"The economic situation in Europe has been a source of concern for quite some time. The US economy is not completely out of the woods. China too is witnessing a slowdown. There is considerable uncertainty about when the global economic situation will improve. However, as you have seen in these past few weeks, our Government has acted to reverse the cycle of negative expectations, and stimulate investment.
"I wish to utilize this occasion to outline three broad themes - first, to underline the importance of accelerating economic growth and making the growth process socially and regionally more inclusive; Second, to draw your attention to the measures that we have already taken towards this end; and finally, outline steps we still need to and we intend to take," said the PM.
"We have been able to accelerate the pace of economic growth over the last decade, with an average growth rate of over 8pc . Even now, we are the second fastest growing large economy in the world," he said.
"Our per capita levels have reached a point where India may soon be required to graduate out of IDA, the low cost lending facility of the World Bank. When I came into government forty years ago, IDA was an important source of funding for us. Today we are able to extend such low cost funding to other countries, particularly countries in the neighborhood and countries of Africa," he said.
He also defended his recent tough economic decisions.
"I am afraid that those who oppose these moves are either ignorant of global realities or are constrained by out-dated ideologies. Some of the decisions we have taken were politically difficult and the naysayers and the cynics have tried to halt us in our tracks," he said.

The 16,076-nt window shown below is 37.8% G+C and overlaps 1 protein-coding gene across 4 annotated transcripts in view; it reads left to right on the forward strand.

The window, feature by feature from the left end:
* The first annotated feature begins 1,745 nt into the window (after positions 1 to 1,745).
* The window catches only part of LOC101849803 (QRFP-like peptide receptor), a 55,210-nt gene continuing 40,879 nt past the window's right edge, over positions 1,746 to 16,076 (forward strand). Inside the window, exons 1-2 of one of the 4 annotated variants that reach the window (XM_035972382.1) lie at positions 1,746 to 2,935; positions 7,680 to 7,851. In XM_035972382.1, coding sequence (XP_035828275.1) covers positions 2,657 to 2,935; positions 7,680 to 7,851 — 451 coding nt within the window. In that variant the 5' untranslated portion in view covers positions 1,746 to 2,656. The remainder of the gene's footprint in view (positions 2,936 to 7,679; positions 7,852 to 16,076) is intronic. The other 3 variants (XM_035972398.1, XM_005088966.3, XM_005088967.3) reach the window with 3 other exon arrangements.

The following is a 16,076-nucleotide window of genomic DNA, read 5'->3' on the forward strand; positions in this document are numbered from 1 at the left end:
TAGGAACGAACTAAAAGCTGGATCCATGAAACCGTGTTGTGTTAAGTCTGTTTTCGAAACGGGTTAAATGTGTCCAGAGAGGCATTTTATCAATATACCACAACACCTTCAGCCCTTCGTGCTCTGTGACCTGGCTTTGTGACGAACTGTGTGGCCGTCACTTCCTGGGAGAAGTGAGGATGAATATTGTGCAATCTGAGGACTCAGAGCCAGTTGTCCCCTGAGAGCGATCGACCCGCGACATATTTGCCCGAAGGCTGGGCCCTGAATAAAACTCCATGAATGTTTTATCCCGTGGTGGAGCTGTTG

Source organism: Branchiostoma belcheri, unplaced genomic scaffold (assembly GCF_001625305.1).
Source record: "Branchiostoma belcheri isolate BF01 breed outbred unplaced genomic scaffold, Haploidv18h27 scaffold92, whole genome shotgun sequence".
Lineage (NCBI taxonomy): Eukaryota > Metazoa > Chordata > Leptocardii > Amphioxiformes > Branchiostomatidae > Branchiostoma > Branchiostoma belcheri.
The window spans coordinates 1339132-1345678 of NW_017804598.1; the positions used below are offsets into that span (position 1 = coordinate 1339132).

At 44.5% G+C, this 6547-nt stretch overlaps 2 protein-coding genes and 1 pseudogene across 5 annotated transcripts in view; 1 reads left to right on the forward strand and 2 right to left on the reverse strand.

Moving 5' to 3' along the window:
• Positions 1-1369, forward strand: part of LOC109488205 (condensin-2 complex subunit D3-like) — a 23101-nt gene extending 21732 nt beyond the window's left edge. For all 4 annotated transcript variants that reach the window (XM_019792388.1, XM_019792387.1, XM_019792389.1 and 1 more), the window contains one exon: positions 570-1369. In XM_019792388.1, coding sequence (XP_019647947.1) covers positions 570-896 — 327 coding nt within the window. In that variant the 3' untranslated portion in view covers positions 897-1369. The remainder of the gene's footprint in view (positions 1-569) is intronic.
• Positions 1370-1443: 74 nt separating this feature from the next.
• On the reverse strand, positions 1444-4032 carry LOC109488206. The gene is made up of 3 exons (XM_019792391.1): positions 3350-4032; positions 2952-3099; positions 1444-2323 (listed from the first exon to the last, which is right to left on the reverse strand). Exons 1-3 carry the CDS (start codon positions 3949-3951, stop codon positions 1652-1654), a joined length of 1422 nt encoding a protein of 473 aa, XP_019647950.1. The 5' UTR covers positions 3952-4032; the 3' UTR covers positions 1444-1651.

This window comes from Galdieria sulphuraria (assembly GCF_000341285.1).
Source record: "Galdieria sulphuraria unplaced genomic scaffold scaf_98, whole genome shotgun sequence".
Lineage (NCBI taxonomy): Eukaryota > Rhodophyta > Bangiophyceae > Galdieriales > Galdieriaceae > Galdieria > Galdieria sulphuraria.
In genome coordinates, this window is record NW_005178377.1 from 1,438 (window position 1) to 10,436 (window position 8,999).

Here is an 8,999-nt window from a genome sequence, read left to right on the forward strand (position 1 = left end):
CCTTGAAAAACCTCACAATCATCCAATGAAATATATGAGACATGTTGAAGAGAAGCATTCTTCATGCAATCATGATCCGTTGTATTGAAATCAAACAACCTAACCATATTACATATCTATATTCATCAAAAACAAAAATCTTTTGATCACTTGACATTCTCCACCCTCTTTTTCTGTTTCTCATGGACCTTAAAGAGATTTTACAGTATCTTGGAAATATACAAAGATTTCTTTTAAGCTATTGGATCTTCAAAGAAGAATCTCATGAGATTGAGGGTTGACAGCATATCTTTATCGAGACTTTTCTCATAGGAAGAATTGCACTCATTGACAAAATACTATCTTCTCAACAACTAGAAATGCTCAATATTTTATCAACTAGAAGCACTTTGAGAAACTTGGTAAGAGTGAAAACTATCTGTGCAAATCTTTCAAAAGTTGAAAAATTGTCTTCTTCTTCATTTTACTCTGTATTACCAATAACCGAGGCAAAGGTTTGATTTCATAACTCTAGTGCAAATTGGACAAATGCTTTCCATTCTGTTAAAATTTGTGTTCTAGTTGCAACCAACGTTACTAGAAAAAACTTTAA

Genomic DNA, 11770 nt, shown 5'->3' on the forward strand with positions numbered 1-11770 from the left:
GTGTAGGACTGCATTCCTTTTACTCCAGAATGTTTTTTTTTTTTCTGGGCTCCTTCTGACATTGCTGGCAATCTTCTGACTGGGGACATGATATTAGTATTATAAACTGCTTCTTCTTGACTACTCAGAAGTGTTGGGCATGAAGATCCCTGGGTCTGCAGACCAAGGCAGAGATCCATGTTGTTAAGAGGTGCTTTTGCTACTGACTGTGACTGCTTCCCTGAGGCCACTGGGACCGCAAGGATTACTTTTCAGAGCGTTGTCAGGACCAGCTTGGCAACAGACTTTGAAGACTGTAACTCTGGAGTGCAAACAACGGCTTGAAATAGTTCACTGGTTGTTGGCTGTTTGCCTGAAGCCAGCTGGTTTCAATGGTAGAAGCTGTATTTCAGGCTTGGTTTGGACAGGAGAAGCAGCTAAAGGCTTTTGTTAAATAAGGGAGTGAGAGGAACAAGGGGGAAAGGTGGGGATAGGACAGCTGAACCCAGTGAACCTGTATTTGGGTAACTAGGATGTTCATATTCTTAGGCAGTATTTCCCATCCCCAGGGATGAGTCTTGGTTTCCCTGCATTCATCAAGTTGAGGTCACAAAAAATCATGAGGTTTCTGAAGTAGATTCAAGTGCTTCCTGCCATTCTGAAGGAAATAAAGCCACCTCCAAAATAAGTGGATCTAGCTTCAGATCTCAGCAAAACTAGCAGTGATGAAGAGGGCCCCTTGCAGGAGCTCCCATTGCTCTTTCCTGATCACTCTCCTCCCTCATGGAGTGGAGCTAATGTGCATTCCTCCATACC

"Given the global environment, investors have become risk averse and global trade has slowed down. To address this challenge we have liberalized our policy on foreign direct investment. Our decision on Foreign Direct Investment in Multi-brand retail, civil aviation, power-trading exchanges and broadcasting must also be viewed in this larger context," he said.
"Bills on liberalising FDI limits in banking and insurance are currently before parliament. Each of these decisions is based on sound economic logic. But they were also based on larger concerns about national security and the need to insulate India from the persistent global economic slowdown."
"...when I hear the debate on Foreign Direct Investment in Retail, what I hear are arguments against large scale organized retail, and not against Foreign Direct Investment in retail," he said.
He said: "We are today seized of the need to step up the investment and savings rates. Even as we make our growth process inclusive, we cannot lower our guard in pursuing policies that restore growth momentum to the economy," he said.
He said the Direct Cash Transfer was launched to transfer government benefits directly to the bank accounts of individual. beneficiaries.
The PM said despite the challenges "we must recognize that poverty has declined at a pace never seen in the past 200 years."
"A more prosperous and better connected populace is a source of larger demand and markets for goods and services," he said.
The PM said broadening the social base of development not only improves well-being but also widens the home market for business.